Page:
The digital revolution changed the marketing landscape quickly and profoundly. Traditional agencies suddenly found themselves challenged by highly specialized shops, skilled in newer areas from digital design to mobile app development. Yet, even as many struggled to master the tools and services of a new digital marketing era, additional factors made competition even hotter.
For instance, according to a HubSpot survey:
Only 30% of agencies now work solely on retainer; shorter engagements have placed a greater emphasis on constantly winning new work. Also, 78% of respondents noted they’re using freelancers; a way to compete despite talent and skill shortages.
Yet, project-based work and freelancers can complicate capacity, utilization, pipeline forecasting – and tighter control is more vital than ever for growing a digital marketing agency. When I spoke with marketing influencer and consultant Karl Sakas last February, he detailed how critical it was to set revenue goals that continually move an agency in the right direction. He urged leaders to plan for the unexpected, so when it does hit – and as we’ve seen, it will happen – you’ll know exactly where you stand and can counter effectively.
While it’s easy to share tips on how to increase networking time or enhance marketing and business development processes, these are no easy feats to accomplish on a consistent basis for any sized agency. So instead, we’ve provided five tried-and-true ways to help you grow your digital marketing agency with data and insights you probably already have at your fingertips, or could easily acquire.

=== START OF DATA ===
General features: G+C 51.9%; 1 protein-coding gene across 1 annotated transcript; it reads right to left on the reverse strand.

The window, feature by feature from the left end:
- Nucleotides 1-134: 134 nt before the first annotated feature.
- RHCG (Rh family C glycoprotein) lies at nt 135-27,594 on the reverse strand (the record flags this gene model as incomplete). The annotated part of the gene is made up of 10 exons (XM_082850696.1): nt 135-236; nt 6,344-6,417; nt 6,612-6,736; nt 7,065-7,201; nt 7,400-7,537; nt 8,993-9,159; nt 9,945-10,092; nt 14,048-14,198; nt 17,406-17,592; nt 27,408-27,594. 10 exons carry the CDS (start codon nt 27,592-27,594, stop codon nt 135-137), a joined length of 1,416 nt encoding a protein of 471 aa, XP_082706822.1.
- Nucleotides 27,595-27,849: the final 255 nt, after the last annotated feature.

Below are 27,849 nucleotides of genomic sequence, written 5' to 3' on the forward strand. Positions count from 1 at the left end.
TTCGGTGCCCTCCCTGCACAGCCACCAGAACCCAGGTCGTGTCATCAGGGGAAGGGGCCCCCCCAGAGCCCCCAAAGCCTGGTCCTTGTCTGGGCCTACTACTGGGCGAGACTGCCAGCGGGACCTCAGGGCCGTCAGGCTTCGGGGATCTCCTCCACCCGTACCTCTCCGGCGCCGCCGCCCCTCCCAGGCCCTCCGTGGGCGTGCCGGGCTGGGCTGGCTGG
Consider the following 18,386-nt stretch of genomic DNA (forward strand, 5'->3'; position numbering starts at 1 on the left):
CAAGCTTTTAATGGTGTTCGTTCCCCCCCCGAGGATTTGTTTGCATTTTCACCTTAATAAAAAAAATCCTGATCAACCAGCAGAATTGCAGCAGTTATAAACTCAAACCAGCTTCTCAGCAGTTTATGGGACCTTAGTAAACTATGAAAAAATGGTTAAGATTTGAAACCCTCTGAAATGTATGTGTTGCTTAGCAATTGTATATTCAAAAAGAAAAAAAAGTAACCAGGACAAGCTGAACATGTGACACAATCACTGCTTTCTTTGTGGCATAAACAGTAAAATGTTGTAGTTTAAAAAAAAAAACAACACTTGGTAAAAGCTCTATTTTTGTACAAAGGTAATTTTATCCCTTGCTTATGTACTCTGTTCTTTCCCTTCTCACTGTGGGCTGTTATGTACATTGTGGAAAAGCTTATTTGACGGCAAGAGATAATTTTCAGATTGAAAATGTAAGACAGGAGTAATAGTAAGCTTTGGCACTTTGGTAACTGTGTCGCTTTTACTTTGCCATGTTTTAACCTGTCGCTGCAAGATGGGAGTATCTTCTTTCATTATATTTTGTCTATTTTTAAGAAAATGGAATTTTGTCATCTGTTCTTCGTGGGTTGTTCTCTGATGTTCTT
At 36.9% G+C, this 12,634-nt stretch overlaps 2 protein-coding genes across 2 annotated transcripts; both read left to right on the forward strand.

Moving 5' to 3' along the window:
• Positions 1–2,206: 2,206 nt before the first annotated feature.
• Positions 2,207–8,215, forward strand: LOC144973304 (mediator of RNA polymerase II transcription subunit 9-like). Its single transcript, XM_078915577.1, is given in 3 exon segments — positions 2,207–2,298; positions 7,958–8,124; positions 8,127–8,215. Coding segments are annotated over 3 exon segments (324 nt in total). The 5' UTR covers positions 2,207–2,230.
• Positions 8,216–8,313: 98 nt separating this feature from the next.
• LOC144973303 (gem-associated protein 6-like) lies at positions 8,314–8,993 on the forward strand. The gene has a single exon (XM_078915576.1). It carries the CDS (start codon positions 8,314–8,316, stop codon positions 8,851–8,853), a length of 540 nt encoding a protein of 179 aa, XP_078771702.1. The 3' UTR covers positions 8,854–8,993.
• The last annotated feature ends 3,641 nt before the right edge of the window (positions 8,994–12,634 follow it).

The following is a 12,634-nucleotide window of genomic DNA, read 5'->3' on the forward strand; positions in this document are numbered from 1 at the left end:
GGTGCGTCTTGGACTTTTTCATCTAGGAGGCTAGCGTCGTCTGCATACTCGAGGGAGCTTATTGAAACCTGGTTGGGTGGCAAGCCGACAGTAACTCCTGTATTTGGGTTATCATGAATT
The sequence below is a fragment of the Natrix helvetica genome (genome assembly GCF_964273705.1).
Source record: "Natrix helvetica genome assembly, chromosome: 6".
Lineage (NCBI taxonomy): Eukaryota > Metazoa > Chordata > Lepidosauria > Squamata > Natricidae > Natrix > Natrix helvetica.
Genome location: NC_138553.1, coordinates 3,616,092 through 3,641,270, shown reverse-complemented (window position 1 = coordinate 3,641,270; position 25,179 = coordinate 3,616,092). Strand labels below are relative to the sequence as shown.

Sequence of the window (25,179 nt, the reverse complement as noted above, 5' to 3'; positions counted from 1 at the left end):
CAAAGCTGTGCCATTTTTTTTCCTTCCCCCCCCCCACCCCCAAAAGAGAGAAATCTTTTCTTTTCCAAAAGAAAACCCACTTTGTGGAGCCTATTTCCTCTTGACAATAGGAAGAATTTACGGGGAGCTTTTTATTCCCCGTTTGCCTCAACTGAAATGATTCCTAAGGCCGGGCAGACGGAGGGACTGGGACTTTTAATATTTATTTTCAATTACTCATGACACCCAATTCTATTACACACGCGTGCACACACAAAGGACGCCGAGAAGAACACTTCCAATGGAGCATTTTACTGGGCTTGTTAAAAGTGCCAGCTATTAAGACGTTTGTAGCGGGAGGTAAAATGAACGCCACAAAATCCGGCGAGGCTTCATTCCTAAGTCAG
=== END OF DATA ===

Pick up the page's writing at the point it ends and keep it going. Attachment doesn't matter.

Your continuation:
One of the key metrics for growth is determining your customer churn rate. Simply put, this means you’ve lost a customer: an account walks and they no longer buy your products or retain your services. It’s inevitable that you’ll lose some, often for reasons beyond your control, but you should shoot to keep that churn number in the neighborhood of 5% to 7% a year according to insights from CoreDNA.
It’s important to understand customer attrition rates and their impact, including revenue changes, and existing churn and acquisition costs.
That said, take time to answer the following questions:
How much have you won or lost over the past quarter or year?
How much have you grown your existing client base?
How much repeat business are you generating?
How much does it cost to acquire new customers (business development, marketing and networking costs)?
Then look at your existing customer revenue growth rate.
In other words, you want to measure how much more (or less) you’re generating from current clients. If you’re getting more money from existing accounts, you’re doing something right. Keep it up. If revenue is flat or declining, that’s a warning sign.
There are a few other metrics to use in your analysis. Repeat purchase rate gives you a useful measure of customer loyalty. If clients are buying more of your services, they must be satisfied. On the other hand, if there’s an uptick in service cancellations, it’s not good. Delays in payment are another red flag. If clients are taking longer to pay you, it could mean they’re dissatisfied. You need to find out why.